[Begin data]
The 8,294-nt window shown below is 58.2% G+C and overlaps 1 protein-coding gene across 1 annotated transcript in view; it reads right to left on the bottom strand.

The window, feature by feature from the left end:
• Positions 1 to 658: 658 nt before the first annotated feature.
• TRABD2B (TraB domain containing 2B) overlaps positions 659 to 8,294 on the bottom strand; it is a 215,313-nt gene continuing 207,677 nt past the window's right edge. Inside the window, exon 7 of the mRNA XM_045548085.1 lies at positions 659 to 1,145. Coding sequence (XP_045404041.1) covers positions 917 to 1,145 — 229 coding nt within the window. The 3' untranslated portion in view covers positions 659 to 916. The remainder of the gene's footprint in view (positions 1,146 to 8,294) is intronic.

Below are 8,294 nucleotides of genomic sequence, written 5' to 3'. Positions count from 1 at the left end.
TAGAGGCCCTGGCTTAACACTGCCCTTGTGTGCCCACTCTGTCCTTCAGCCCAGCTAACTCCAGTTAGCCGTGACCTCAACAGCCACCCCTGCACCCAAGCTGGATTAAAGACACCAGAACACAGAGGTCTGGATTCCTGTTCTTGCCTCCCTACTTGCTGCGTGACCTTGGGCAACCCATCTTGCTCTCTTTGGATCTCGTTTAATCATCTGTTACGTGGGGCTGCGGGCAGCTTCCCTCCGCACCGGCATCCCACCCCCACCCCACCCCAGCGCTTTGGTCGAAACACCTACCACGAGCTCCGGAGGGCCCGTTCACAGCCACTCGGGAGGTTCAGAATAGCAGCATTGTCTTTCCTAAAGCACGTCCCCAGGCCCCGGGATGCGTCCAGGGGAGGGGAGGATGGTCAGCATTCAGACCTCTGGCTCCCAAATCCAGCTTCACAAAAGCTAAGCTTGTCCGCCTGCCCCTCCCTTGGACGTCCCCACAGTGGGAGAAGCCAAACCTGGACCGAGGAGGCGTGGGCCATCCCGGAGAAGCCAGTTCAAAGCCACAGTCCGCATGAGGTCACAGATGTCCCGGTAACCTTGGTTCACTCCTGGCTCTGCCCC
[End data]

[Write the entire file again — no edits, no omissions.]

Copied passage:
The 8,294-nt window shown below is 58.2% G+C and overlaps 1 protein-coding gene across 1 annotated transcript in view; it reads right to left on the bottom strand.

The window, feature by feature from the left end:
• Positions 1 to 658: 658 nt before the first annotated feature.
• TRABD2B (TraB domain containing 2B) overlaps positions 659 to 8,294 on the bottom strand; it is a 215,313-nt gene continuing 207,677 nt past the window's right edge. Inside the window, exon 7 of the mRNA XM_045548085.1 lies at positions 659 to 1,145. Coding sequence (XP_045404041.1) covers positions 917 to 1,145 — 229 coding nt within the window. The 3' untranslated portion in view covers positions 659 to 916. The remainder of the gene's footprint in view (positions 1,146 to 8,294) is intronic.

Below are 8,294 nucleotides of genomic sequence, written 5' to 3'. Positions count from 1 at the left end.
TAGAGGCCCTGGCTTAACACTGCCCTTGTGTGCCCACTCTGTCCTTCAGCCCAGCTAACTCCAGTTAGCCGTGACCTCAACAGCCACCCCTGCACCCAAGCTGGATTAAAGACACCAGAACACAGAGGTCTGGATTCCTGTTCTTGCCTCCCTACTTGCTGCGTGACCTTGGGCAACCCATCTTGCTCTCTTTGGATCTCGTTTAATCATCTGTTACGTGGGGCTGCGGGCAGCTTCCCTCCGCACCGGCATCCCACCCCCACCCCACCCCAGCGCTTTGGTCGAAACACCTACCACGAGCTCCGGAGGGCCCGTTCACAGCCACTCGGGAGGTTCAGAATAGCAGCATTGTCTTTCCTAAAGCACGTCCCCAGGCCCCGGGATGCGTCCAGGGGAGGGGAGGATGGTCAGCATTCAGACCTCTGGCTCCCAAATCCAGCTTCACAAAAGCTAAGCTTGTCCGCCTGCCCCTCCCTTGGACGTCCCCACAGTGGGAGAAGCCAAACCTGGACCGAGGAGGCGTGGGCCATCCCGGAGAAGCCAGTTCAAAGCCACAGTCCGCATGAGGTCACAGATGTCCCGGTAACCTTGGTTCACTCCTGGCTCTGCCCC